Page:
8. 8. Medical professionalism involves expectations and obligations on both the physician and society Drs. Richard and Sylvia Cruess of McGill University leaders in Medical Professionalism
    9. 9. Expectations: The Public & The Medical Profession Patient’s/public’s expectation’s of doctors Medicine’s expectations of patients/public Fulfill role of healer Trust sufficient to meet patient’s needs Assured competence of physicians Autonomy sufficient to exercise judgment Timely access to competent care Role in public policy in health Altruistic service Shared responsibility for health Morality, integrity, honesty Balanced lifestyle Trustworthiness (codes of ethics) Rewards: nonfinancial (respect,status), financial Accountability/transparency Respect for patient autonomy Source of objective advice Promotion of the public good Perspectives in Biology and Medicine, volume 51, number 4 (autumn 2008): 579–98
    10. 10. We define medical professionalism as a set of values, behaviours, and relationships that underpin the trustthe public has in doctors Working Party of the Royal College of Physicians Clin Med. 2005 Nov-Dec;5(6 Suppl 1):S5-40.
    11. 11. Trust breaks down when expectations are not met Doctor lacks trust in patient when patient doesn’t mention past medical history (especially if deliberate) Patient lacks trust in doctor when the patient perceives a lack of professionalism
    12. 12. “Doctor is a pervert. He kept staring at my boobs.” “Dr XXX is an impatient person who talks very loudly and is rude to me. He doesn’t understand the needs of the patient…” Dr very tactless…he should evaluate his calling to serve patients. If this is not his vocation, I suggest he go change his trade. Apparently he has no love in doing what he is called to do. Patient feedback KTPH
    13. 13. SMC Ethical Code & Ethical Guidelines
    14. 14. Application of SMC Ethical Code in daily practice
    15. 15. Be dedicated to providing competent, compassionate and appropriate medical care to patients. What do you do if you don’t know how to treat a patient? How do you remain compassionate when your last patient turns up 30 minutes late for his appointment?
    16. 16. Be an advocate for patients’ care and well being and endeavour to ensure that patients suffer no harm. Do you turn off life support in a brain-dead patient if the relatives refuse? Euthanasia & Physician-assisted death overseas and in Singapore
    17. 17. Provide access to and treat patients without prejudice of race, religion, creed, social standing, disability or financial status. A doctor shall also be prepared to treat patients on an emergency or humanitarian basis when circumstances permit.  How do you give low income patients the best treatment when they can’t afford it?  What level of care do you give a foreign worker when they need emergency care but cannot pay?  Would you offer an active 71 year old aggressive treatment for breast cancer?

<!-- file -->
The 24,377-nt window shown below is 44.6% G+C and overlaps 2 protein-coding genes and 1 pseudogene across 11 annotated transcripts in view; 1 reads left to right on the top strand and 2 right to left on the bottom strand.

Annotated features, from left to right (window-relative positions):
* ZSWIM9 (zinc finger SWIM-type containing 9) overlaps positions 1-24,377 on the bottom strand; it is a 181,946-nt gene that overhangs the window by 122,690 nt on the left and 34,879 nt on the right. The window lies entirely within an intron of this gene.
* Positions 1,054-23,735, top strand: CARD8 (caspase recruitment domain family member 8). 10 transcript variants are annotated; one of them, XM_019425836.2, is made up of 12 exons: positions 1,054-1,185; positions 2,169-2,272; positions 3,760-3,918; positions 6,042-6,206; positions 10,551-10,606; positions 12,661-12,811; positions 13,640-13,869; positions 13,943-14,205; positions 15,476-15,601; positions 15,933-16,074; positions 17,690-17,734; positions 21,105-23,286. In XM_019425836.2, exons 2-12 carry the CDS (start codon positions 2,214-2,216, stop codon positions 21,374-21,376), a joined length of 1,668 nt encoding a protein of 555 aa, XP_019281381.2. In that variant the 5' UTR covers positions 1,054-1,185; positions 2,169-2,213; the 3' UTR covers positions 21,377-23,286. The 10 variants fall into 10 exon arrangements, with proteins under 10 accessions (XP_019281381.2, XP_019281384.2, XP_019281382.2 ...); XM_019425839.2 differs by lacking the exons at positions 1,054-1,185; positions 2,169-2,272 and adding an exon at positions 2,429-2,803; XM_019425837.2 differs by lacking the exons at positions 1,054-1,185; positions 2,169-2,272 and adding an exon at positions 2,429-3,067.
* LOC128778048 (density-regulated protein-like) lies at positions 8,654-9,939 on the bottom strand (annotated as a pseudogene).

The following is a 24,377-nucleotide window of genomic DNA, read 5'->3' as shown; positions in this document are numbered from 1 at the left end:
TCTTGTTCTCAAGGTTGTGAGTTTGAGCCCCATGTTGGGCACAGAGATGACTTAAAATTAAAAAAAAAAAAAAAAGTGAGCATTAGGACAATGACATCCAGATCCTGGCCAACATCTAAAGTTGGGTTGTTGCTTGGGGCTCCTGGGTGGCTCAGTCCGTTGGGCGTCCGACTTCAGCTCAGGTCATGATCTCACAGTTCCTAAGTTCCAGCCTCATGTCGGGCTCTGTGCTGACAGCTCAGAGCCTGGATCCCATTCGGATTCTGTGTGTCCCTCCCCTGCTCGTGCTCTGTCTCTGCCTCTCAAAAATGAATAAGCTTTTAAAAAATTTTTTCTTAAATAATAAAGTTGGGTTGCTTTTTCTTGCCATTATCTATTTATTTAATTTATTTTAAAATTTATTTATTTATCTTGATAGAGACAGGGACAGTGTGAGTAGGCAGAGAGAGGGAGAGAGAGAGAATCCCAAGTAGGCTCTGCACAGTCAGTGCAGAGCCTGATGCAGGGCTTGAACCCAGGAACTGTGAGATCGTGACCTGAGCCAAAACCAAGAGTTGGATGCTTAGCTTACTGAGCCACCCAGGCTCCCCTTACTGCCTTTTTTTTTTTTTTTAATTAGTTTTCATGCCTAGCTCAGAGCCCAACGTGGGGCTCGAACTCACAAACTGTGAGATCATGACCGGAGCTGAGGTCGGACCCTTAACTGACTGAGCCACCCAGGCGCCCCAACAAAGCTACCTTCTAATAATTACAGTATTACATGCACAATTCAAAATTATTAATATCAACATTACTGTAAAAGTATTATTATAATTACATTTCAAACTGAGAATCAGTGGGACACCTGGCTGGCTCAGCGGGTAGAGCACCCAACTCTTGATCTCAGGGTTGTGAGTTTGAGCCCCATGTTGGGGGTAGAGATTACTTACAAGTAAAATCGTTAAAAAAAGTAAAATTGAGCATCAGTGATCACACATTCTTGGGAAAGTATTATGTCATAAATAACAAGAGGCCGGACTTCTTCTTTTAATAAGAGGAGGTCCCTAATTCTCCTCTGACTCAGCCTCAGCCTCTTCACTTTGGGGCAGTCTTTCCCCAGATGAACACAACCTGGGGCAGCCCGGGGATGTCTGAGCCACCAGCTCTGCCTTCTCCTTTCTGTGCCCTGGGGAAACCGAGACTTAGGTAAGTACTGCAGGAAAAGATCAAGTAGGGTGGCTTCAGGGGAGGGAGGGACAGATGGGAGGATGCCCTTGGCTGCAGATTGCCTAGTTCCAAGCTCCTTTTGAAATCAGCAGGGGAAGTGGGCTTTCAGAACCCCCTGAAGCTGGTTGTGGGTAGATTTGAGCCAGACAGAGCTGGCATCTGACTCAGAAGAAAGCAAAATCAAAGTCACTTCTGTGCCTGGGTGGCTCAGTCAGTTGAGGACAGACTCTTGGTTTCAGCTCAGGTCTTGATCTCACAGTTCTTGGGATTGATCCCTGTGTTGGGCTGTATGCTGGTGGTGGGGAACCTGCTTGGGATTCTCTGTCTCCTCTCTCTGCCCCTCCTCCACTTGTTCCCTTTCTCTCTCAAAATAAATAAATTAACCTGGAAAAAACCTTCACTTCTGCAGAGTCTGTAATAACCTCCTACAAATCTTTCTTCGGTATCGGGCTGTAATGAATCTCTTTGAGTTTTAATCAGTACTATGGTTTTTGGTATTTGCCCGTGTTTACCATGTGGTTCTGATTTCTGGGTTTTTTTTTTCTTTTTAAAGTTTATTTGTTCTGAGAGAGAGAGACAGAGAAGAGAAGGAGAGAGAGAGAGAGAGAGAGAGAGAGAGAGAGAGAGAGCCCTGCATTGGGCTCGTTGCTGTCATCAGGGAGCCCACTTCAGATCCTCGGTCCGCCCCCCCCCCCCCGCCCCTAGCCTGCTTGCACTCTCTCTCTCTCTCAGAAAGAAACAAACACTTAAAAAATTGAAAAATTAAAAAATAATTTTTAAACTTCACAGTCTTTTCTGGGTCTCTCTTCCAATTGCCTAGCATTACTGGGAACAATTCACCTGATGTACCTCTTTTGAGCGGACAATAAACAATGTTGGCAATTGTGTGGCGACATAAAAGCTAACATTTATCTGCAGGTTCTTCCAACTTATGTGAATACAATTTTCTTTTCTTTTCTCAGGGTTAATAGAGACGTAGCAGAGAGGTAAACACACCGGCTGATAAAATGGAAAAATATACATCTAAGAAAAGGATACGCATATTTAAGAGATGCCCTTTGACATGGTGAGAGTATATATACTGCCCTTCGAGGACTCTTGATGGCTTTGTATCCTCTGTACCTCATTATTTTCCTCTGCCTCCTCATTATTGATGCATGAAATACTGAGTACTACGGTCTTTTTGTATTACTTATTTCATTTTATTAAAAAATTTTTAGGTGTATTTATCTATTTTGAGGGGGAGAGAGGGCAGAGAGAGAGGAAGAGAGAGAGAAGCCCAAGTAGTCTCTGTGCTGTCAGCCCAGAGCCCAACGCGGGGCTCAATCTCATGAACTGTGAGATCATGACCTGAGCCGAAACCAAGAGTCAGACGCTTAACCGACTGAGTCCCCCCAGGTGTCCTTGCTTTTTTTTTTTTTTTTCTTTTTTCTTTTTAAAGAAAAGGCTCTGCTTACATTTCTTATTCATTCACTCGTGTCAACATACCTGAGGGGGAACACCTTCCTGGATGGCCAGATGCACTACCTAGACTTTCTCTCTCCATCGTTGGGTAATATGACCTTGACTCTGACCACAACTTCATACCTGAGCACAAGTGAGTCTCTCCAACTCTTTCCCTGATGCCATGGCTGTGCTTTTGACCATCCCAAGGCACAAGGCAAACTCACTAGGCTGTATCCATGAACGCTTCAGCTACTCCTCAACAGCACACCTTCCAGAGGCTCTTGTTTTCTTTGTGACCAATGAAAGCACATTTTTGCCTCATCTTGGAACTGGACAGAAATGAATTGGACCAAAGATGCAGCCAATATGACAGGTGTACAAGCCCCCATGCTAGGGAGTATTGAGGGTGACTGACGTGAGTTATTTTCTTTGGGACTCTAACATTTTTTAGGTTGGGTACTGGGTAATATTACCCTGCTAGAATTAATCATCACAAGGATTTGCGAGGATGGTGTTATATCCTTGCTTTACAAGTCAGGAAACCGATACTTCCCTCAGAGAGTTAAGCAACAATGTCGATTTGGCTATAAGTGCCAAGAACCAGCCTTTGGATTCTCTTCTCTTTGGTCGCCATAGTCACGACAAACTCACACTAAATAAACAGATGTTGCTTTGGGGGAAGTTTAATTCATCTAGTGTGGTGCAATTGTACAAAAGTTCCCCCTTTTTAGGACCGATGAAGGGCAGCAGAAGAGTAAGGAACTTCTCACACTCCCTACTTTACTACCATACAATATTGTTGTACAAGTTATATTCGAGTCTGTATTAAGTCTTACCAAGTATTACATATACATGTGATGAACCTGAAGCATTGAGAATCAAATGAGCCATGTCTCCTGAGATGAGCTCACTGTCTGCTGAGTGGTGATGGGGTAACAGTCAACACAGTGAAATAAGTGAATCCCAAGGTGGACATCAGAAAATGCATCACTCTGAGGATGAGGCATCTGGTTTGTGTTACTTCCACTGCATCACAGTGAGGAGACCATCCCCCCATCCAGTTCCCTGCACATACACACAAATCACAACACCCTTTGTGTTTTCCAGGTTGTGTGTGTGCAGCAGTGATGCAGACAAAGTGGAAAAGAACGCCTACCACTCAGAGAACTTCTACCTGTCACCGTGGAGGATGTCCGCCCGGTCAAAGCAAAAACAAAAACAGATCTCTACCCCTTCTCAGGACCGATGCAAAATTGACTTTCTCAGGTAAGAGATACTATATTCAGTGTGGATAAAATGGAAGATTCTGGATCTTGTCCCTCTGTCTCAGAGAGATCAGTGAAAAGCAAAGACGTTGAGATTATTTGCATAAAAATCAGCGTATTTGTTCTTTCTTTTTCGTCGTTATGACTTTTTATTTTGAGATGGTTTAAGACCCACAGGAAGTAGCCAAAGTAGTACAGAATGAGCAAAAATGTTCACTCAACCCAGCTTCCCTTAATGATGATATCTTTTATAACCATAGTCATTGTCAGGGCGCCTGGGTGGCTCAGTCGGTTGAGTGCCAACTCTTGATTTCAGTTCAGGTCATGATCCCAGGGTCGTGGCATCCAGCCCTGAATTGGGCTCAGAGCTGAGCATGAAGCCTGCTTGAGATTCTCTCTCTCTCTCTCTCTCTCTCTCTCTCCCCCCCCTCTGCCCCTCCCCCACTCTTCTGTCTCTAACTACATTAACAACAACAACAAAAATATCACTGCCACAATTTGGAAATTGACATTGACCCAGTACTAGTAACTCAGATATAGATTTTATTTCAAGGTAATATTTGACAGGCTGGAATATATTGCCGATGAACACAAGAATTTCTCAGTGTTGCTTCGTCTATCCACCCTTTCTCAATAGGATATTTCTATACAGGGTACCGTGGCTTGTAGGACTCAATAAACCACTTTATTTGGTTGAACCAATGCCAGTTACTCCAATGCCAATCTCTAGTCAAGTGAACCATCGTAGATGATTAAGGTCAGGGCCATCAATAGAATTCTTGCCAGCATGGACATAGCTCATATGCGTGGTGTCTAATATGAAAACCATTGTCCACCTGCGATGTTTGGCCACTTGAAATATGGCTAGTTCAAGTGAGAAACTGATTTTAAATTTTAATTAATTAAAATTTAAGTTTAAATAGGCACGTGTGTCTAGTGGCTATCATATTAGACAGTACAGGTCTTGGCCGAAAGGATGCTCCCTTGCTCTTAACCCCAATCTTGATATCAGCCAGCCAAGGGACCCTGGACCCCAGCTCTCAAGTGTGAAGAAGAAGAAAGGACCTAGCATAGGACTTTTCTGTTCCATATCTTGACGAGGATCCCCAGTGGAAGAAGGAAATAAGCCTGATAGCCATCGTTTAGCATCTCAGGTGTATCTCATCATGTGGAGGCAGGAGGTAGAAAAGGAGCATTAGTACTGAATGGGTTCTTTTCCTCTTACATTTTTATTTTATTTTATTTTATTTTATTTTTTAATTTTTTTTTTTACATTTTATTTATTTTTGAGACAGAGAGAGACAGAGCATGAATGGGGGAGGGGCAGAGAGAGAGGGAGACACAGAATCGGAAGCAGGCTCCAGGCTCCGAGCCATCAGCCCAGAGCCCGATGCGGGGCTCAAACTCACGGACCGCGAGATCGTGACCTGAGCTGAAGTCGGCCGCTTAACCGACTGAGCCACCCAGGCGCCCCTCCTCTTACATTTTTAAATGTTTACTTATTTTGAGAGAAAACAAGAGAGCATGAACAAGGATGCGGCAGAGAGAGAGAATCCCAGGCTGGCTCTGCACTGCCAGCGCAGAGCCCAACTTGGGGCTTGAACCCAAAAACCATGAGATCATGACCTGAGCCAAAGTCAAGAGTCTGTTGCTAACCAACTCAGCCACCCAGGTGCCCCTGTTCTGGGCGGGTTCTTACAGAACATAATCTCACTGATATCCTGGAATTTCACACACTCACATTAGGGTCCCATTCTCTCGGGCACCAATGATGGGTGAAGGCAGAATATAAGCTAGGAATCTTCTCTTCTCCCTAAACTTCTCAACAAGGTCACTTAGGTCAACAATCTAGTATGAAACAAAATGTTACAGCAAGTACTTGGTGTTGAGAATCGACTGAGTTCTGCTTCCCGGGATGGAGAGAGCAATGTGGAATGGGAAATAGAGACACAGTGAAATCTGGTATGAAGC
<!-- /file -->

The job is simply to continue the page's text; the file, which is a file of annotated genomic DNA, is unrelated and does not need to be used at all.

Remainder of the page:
18. 18. Abide by all laws and regulations governing medical practice and abide by the code of ethics of the profession.  What do you do if you face an ethical issue you don’t know how to handle?
    19. 19. Maintain the highest standards of moral integrity and intellectual honesty.  How do you balance the needs of the patient with the commercial needs of private practice?  A pharmaceutical companies wants to sponsor your research on their drugs – would you accept it?
    20. 20. Treat patients with honesty, dignity, respect and consideration, upholding their right to be adequately informed and their right to self determination.  Would you tell an alert elderly patient their diagnosis if their family asked you not to?  Your patient has terminal cancer and says she doesn’t want any treatment to prolong her life for another six months. What do you do?
    21. 21. Maintain a professional relationship with patients and their relatives and not abuse this relationship through inappropriate personal relationships or for personal gain.  What would you do if there was mutual attraction between yourself and your patient (providing you were both single)?  What if a patient left you a significant amount of money in his will?
    22. 22. Keep confidential all medical information about patients. Your 70 year old expat (UK) patient is married to a 50 year old Singaporean. The patient has been diagnosed with stage IV cancer – who do you tell the diagnosis to first? Your 55 year old male patient has been diagnosed HIV+ and won’t tell his wife. What do you do?
    23. 23. “You need to look and behave like a doctor looks and behaves, and just imagine what you would like a doctor to look like if you were going to be seeing them yourself.” Professor Jane Dacre Vice-Dean and Head of Education at UCL Medical School, London & GMC Council Member
    24. 24. “The practice of medicine is an art, not a trade; a calling, not a business; a calling in which your heart will be exercised equally with your head.” Sir William Osler (1849-1919) British (Canadian born) Physician & Mentor